Karnataka High Court: M. Nagarprasanna J. allowed a petition filed under Section 482 of Criminal Procedure Code, 1973 (CrPC) seeking quashing of the impugned order passed by the Additional Chief Metropolitan Magistrate. Therefore, the magistrate court directed that interim compensation be given as per the “conduct of the accused” for the applications filed under Section 143-A of the Negotiable Instruments Act, 1881 (NI Act).
The observation came after the Court noticed that it was “flooded with litigation with regard to grant of compensation under Section 143-A of the NI Act by criminal courts”. Noticing that in several cases discretion is exercised for grant of compensation and in several other cases there are no reasons for exercise of such discretion, the Court found it necessary to direct Magistrates to consider the conduct of the accused at the outset while considering applications filed under Section 143-A of the Act.
“If the accused has been unnecessarily evading the proceedings by seeking adjournments, consideration of the application would become imperative as the amendment itself is introduced to compensate such payees of delay tactics adopted by unscrupulous drawers of cheques.”
Facts of the case
The petitioner and the respondent entered into an agreement in 2017 for the distribution of ice cream and frozen dessert products manufactured by the respondent. As per the agreement, the respondent had demanded the petitioner the issuance of blank cheques as security instead of the proposed supply to be made to the petitioner. Therefore, the petitioner issued several blank cheques to the respondent.
A complaint was filed invoking Section 200 of the CrPC for offences punishable under Section 138 of the NI Act when the cheque of Rs 5,56,71,208/- was dishonored on the grounds of want of sufficient funds in the account.
Analysis of the court
Firstly, the court noted that Section 143-A of the Act was introduced for a specific purpose. The purport of the amendment was that the court may, in certain circumstances, award interim compensation which shall not exceed 20% of the amount of the cheque and such interim compensation can be permitted to be withdrawn in terms of the said amendment. Therefore, the court in such cases directs the accused to pay interim compensation under section 143-A. In circumstances when the accused would not deposit the amount directed by the Court, it is recoverable by initiating proceedings under Section 421 of the CrPC. Therefore, the provision which is a directory in the beginning snowballs into becoming mandatory and penal by the time the realization of the deposit amount is made.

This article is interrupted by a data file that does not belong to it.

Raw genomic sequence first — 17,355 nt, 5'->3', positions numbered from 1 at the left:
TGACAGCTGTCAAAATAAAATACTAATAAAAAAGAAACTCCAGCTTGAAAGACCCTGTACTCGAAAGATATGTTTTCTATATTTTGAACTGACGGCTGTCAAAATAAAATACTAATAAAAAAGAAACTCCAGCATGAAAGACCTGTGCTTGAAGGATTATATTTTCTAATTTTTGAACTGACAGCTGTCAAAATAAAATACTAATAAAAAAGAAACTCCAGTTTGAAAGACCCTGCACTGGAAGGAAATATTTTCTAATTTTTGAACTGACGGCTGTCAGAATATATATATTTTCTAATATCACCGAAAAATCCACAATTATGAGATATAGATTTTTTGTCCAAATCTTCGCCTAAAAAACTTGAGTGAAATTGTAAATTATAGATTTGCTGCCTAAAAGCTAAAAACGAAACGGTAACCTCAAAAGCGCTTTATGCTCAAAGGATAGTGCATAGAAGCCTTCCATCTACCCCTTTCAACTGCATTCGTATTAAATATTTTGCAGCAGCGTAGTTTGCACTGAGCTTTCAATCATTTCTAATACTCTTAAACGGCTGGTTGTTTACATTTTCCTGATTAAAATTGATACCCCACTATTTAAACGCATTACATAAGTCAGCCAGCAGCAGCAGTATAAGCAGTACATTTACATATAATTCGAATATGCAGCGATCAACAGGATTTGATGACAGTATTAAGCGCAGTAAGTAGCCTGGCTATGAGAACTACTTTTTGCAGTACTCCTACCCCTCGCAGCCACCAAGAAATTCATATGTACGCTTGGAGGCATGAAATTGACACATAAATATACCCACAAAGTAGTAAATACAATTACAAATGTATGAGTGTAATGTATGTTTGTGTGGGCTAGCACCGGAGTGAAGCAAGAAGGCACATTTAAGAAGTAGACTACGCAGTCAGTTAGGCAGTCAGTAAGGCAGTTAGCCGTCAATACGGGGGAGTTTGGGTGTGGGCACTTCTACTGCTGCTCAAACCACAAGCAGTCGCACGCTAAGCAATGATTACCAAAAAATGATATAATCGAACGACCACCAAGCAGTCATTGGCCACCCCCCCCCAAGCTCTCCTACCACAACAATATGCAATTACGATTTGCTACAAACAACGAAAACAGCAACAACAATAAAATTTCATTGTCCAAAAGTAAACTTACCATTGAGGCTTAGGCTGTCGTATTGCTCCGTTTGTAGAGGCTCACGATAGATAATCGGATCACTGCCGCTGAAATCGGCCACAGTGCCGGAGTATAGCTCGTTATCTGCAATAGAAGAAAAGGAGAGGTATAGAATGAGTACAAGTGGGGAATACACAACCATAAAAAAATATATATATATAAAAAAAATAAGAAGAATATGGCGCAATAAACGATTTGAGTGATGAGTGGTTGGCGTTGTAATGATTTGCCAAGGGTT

The Court, further, explained the following “two-fold discretion” that are sine qua non for an order to be passed by the Magistrate while considering the application under Section 143-A of the NI Act.:
First: In a given case if the accused is cooperating with the trial without seeking any unnecessary adjournments, not absenting himself or his counsel on any date and cooperating with the conclusion of the trial in such cases, the learned Magistrate will have to apply his mind, exercise his discretion as to whether such applications should be entertained at all.
Second: In any given case, the compensation may vary from 1% to 20%. As the mandate of the statute is that it should not exceed 20%, in the cases where Magistrate proceeds to grant compensation, has to bear in mind the amount involved in the instrument, as certain transactions would run to several cores and the accused may have formidable defence against the complainant. In such cases, the Magistrate should exercise discretion in a cautious manner. Here again the conduct of the accused should be noticed.
The court opined that application of mind and passing of a reasoned order of grant of compensation becomes necessary in penal cases that ensue an accused who failed to comply with the order granting 20% compensation as the complainant is given several remedies of recovery which result in the accused being taken into custody. Hence, such orders which result in such penal consequences should be rendered by giving cogent reasons which would demonstrate the application of mind, and such orders should be passed only after hearing the accused in the matter.
Ruling on facts
In the case at hand, involving the amount of Rs. 55 Lakhs, it was observed that the order of the Magistrate did not bear any reason. Hence, the Court held that the Magistrate after analyzing the conduct of the accused should grant compensation which would vary from 1% to 20% after recording necessary reasons and therefore set aside the impugned order and remitted back the matter to the hands of themagistrate.
[V. Krishnamurthy v. Diary Classic Ice Creams Pvt. Ltd., 2022 SCC OnLine Kar 1047, decided on 01-06-2022]
Advocates who appeared in this case :
Maruthi, Joshna Hudson Samuel, Advocates, for the Petitioner;
Dinesh SK, Advocate, for the Respondent.